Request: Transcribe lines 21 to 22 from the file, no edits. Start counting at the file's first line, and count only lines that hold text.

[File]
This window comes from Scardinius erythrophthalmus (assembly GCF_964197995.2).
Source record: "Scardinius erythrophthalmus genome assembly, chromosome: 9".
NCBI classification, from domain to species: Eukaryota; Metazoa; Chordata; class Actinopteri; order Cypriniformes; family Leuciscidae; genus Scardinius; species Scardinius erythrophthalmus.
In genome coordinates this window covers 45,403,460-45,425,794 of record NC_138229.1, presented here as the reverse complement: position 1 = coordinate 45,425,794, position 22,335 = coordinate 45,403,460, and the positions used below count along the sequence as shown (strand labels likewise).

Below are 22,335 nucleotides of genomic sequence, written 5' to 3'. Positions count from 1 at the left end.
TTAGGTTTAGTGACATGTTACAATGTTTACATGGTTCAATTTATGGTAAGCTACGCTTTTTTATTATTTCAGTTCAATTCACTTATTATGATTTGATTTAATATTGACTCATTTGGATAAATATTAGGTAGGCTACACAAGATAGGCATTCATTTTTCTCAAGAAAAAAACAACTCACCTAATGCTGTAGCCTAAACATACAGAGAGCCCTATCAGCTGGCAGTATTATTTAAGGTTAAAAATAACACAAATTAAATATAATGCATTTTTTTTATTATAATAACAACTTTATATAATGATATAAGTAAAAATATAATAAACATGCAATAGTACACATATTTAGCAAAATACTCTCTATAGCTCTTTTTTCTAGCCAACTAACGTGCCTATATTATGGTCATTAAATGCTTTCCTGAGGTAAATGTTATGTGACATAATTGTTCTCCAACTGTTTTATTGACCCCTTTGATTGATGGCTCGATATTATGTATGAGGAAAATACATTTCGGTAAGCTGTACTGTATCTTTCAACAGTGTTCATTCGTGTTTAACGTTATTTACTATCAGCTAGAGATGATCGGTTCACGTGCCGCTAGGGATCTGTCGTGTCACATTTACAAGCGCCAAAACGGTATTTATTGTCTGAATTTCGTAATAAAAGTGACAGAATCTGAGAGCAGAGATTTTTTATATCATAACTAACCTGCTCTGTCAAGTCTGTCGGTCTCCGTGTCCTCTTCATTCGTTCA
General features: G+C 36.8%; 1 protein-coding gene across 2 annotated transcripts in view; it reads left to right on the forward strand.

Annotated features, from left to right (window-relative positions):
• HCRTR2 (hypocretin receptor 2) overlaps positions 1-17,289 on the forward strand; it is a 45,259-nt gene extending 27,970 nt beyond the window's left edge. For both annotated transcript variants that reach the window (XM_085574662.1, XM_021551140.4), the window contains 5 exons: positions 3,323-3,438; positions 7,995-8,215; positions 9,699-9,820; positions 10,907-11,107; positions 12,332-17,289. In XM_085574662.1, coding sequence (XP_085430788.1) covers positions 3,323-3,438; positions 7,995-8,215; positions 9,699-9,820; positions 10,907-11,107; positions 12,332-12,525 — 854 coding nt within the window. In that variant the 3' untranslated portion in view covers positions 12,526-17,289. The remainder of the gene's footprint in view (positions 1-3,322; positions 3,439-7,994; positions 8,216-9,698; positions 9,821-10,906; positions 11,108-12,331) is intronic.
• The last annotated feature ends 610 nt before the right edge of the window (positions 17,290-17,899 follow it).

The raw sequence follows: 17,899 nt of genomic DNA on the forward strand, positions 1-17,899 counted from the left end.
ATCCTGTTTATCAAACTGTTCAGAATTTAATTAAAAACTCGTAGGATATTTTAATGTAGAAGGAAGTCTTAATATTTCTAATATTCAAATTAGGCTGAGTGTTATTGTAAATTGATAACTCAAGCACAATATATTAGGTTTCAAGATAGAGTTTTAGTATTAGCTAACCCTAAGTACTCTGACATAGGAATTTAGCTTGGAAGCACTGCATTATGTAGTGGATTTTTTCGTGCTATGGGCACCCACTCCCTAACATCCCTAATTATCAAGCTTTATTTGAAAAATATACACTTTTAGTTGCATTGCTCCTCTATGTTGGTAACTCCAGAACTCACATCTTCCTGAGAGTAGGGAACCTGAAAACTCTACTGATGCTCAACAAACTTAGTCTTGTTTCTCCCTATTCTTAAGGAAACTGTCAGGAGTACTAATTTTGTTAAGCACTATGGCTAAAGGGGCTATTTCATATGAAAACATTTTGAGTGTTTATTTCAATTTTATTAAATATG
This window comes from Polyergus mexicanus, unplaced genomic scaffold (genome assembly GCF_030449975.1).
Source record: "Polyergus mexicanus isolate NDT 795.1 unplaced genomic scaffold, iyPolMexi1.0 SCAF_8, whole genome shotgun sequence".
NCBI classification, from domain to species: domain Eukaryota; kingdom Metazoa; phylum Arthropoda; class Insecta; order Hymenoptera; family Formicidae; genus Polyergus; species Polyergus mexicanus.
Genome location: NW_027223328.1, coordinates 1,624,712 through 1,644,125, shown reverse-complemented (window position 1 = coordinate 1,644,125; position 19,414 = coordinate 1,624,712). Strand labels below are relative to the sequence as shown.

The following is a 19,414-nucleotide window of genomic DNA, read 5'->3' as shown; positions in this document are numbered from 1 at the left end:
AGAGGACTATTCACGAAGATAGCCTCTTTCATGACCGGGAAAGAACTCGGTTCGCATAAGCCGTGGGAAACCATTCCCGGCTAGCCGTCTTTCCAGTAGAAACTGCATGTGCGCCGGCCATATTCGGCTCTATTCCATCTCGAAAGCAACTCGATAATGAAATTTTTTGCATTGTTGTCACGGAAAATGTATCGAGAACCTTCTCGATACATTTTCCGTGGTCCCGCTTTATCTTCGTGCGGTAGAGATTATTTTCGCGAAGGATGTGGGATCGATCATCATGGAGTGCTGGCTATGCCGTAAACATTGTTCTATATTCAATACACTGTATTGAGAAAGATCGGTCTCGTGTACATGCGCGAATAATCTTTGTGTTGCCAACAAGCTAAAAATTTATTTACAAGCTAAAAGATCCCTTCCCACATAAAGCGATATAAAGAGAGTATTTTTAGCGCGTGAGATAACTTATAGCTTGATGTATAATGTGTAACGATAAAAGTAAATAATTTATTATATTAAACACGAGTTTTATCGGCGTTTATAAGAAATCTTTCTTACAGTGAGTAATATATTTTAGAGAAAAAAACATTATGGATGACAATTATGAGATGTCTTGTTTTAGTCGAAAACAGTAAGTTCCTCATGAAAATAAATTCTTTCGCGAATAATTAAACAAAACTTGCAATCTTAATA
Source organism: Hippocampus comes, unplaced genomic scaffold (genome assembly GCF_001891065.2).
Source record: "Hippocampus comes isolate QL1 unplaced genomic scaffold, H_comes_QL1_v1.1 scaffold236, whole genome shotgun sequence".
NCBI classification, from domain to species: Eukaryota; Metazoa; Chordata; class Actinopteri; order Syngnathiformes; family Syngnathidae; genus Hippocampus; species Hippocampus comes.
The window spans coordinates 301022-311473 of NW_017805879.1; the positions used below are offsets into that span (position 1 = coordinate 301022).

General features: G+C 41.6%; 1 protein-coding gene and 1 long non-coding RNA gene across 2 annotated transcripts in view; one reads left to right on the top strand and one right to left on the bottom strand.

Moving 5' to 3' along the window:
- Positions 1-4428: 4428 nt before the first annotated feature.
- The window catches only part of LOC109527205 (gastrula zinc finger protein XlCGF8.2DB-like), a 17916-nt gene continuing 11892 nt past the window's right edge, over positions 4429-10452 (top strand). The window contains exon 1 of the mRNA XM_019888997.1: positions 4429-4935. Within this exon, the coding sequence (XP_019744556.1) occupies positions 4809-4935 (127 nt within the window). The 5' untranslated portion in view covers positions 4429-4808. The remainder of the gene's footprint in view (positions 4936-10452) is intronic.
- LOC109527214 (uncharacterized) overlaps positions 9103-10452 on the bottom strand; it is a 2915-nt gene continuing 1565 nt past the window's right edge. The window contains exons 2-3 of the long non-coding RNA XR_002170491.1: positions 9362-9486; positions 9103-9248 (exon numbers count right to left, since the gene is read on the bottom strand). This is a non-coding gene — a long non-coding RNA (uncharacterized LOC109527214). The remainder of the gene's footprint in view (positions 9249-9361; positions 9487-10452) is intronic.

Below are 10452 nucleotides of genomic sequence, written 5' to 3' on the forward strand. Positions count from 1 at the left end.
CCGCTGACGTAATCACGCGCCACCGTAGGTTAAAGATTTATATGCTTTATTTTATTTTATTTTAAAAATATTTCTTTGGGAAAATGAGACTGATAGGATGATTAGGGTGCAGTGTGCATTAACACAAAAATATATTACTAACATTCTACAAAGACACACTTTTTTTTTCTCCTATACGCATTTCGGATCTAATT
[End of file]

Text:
NCBI classification, from domain to species: Eukaryota; Metazoa; Chordata; class Actinopteri; order Syngnathiformes; family Syngnathidae; genus Hippocampus; species Hippocampus comes.
The window spans coordinates 301022-311473 of NW_017805879.1; the positions used below are offsets into that span (position 1 = coordinate 301022).